TAMPA — Gov. Rick Scott and Charlie Crist are engaged in a major TV ad war over a deciding issue for many voters: Who’s the best candidate for Florida public schools?
In the ads, each claims to have increased funding for public schools as governor, and that the other recklessly cut it.
“Scott’s education cuts are closing that door on Florida’s kids,” Crist says in one of his campaign’s first ads, titled “Doorway,” which shows him standing at the door of a public school.
“No governor in Florida history invested more in education than Rick Scott. ... Crist cut education spending by $550 per student,” shoots back Scott supporters in the ad “Can’t Afford Crist.”
The truth, as usual, is more complicated.
Both Crist and Scott have signed into law funding increases for K-12 public education, and both have enacted cuts. Both have overseen tuition increases at Florida universities, and both also have vetoed tuition increases.
Neither, said University of Florida political scientist Dan Smith, has been a “champion of public education,” but overall, Crist has been friendlier to schools, and that may be what worries Scott.
“Crist has a leg up in the argument,” Smith said. “Scott’s trying to establish equivalency between the two of them, to take the issue off the table so people won’t see it as a reason to vote for Crist.”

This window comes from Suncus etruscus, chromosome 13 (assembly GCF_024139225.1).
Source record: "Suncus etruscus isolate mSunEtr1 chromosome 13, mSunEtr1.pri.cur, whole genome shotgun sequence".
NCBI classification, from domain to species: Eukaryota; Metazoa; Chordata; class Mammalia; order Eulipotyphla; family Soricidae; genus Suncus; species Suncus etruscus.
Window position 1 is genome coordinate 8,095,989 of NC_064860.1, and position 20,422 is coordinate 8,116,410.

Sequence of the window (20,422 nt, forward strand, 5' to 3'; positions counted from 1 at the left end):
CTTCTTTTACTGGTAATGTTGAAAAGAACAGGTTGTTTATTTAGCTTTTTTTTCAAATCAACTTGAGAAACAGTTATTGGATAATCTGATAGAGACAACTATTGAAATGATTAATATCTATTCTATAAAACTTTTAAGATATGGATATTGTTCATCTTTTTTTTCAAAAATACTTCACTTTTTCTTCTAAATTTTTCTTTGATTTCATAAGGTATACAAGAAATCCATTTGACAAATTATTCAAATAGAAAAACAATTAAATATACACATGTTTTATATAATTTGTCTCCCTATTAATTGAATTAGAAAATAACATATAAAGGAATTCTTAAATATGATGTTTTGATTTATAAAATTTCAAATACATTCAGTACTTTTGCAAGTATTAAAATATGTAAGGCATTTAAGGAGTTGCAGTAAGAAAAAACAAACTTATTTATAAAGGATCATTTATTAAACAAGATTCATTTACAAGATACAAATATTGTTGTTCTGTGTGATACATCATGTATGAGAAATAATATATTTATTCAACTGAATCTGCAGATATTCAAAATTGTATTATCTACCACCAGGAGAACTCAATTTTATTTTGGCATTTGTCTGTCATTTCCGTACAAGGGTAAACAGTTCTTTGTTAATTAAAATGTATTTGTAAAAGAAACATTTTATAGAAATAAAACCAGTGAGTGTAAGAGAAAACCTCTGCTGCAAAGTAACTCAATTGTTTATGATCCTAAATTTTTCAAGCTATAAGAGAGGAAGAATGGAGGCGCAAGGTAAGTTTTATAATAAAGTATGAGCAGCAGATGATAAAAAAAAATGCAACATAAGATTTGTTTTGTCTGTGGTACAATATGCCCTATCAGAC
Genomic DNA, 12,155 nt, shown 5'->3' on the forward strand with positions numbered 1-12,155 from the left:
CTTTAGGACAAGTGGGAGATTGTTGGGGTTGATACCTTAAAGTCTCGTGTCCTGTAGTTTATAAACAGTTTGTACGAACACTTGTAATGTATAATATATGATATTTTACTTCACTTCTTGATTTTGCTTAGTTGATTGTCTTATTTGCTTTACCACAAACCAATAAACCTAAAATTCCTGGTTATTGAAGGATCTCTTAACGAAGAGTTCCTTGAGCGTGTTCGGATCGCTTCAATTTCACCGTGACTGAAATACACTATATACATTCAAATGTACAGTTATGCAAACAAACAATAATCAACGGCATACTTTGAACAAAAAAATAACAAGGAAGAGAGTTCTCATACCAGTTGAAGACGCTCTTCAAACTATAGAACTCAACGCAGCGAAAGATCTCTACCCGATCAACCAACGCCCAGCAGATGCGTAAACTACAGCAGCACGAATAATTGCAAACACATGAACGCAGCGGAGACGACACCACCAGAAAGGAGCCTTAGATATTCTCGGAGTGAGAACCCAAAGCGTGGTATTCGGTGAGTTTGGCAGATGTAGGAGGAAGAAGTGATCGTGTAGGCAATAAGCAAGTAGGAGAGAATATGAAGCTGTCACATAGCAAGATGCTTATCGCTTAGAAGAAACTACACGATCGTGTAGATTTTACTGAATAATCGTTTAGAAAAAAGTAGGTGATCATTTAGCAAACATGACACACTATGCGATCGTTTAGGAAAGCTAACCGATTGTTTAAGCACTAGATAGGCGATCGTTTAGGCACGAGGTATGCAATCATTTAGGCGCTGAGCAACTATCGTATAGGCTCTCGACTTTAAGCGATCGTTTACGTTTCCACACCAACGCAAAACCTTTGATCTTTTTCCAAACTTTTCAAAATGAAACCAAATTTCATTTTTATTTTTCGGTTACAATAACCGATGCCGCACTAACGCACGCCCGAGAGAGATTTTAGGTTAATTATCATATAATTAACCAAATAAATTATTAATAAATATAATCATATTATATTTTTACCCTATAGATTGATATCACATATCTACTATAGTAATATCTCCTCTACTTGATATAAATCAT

In his first year as governor, 2007, Crist substantially increased school funding, but he and the Legislature later cut it sharply when the global economic meltdown decimated state revenues. Crist now promises more increases if he’s elected.
Scott, who ran as a tea party champion in 2010, sought massive education cuts his first year even as state revenues were rebounding. The Legislature agreed to smaller cuts. After his job-approval ratings tanked, Scott oversaw funding increases that more than make up for those cuts.
Overall, the claims in Scott’s ads depart further from the actual record. Some key points:
♦ It’s true, as Scott’s ad claims, that the budget he signed this spring included record total public education spending. But education spending goes up most years, as the number of students goes up.
By a more important measure, per-student spending, Scott’s “record spending” is still significantly less than the peak reached under Crist in 2007-08, even without considering inflation. Further, Scott achieved his record in part with a $400 million increase in property taxes that the state now requires local school districts to impose, rather than with state appropriations.
♦ It’s true, as Crist’s ad says, that Scott cut Bright Futures scholarships for Florida universities in half, according to figures compiled by the Florida College Access Network. But it’s also true that sharp increases in tuition over the last several years began under Crist.
Scott ended the large increases, though not until two years after taking office.